The scientific publisher

Mirko Minnich's was the first use of the term smart content I encountered. He has presented on the topic going back a while, for instance at May's Mark Logic user conference:

Smart Content is becoming a key enabler of the transition of Elsevier from content publisher to information solutions provider, providing the means for both better access and discovery of content as well as the production of data from content for new science and healthcare solutions.
But that's not really a definition, so I asked Mirko for one and he replied, "Smart Content is a common language creating a product bridge between our data analytics business and 'expert opinion' (publishing) business."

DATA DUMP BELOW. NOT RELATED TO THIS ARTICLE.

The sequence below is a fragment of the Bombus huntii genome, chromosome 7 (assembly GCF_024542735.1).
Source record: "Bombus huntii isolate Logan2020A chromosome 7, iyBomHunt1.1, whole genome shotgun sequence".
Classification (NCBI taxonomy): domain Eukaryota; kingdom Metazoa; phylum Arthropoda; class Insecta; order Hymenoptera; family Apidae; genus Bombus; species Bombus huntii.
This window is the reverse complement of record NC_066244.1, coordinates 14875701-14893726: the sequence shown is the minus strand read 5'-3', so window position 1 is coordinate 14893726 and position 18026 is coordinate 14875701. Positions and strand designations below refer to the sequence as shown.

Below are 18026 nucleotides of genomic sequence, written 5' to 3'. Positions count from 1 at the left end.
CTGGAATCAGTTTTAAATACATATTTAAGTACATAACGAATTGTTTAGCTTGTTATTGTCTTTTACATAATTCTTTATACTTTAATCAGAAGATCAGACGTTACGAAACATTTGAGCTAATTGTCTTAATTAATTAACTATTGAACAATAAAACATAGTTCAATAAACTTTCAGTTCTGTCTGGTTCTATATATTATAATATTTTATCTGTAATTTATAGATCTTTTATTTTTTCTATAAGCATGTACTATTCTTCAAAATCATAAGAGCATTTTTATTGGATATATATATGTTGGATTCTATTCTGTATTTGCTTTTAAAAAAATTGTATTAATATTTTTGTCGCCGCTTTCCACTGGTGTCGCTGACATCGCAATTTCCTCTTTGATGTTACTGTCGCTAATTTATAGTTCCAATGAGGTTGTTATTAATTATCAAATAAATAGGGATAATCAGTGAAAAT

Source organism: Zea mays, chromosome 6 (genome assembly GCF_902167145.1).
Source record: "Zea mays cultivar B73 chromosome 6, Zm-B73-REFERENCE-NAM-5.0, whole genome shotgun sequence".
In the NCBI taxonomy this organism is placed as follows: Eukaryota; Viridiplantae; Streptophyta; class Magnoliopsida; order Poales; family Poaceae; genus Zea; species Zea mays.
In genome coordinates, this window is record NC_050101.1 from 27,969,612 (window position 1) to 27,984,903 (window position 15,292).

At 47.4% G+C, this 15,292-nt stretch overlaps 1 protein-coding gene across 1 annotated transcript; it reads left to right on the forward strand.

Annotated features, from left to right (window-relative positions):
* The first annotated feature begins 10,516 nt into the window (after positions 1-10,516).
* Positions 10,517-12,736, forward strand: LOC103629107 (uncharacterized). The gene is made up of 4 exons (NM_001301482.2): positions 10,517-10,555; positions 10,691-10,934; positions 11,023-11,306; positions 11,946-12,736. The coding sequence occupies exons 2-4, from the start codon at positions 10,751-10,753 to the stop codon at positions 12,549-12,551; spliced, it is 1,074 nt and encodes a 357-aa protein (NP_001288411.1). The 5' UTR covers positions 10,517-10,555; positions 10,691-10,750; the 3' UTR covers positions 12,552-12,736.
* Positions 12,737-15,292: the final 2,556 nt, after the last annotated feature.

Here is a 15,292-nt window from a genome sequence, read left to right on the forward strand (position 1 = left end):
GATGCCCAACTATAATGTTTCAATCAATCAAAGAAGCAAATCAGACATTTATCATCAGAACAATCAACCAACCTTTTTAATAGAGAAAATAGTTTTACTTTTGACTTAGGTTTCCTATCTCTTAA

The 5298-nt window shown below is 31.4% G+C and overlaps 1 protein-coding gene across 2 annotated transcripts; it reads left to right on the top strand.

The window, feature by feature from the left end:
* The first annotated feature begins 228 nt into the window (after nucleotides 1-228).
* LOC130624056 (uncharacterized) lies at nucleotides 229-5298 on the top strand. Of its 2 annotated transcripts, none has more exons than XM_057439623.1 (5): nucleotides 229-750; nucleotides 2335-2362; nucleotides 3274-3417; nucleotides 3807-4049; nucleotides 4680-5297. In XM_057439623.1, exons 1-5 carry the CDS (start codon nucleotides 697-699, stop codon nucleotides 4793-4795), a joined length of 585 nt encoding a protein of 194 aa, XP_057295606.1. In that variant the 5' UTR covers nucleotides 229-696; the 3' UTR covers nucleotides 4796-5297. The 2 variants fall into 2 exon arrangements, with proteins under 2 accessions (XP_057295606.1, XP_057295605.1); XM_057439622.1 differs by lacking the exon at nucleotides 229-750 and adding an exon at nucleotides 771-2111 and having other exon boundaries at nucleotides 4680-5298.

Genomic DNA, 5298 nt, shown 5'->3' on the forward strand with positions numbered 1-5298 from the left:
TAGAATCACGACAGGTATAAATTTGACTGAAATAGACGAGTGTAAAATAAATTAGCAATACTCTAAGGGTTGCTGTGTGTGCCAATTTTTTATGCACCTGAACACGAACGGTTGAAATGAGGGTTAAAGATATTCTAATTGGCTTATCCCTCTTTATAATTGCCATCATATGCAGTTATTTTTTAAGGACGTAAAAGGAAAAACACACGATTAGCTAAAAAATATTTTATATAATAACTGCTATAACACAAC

A bit terse, so I asked Mirko to elaborate, which he gladly did:

Smart Content is content enhanced to be fit-to-purpose, meaning content that is
  • organized and structured for customer tasks and needs (not just for the production, packaging and distribution of physical documents),
  • suitable for in-depth analytics (not just for "there-and-gone" consumption), and
  • is produced by turning content into data using semantic technologies (not just taxonomies).
We see Smart Content as the "product bridge" between our "meaningful use" data analytics business and our "actionable expert opinion" business -- the data supplying the "what" and text supplying the "why." This bridge is realized by the application of analytics and semantics to (a) create new products, new services with contemporary user experience, (b) Deliver an answer not a result (drive better usability of existing products, increase discoverability and access of content, provide unified access / interoperability, integration with search), and (c) to realize new dynamic monetization models.

The researcher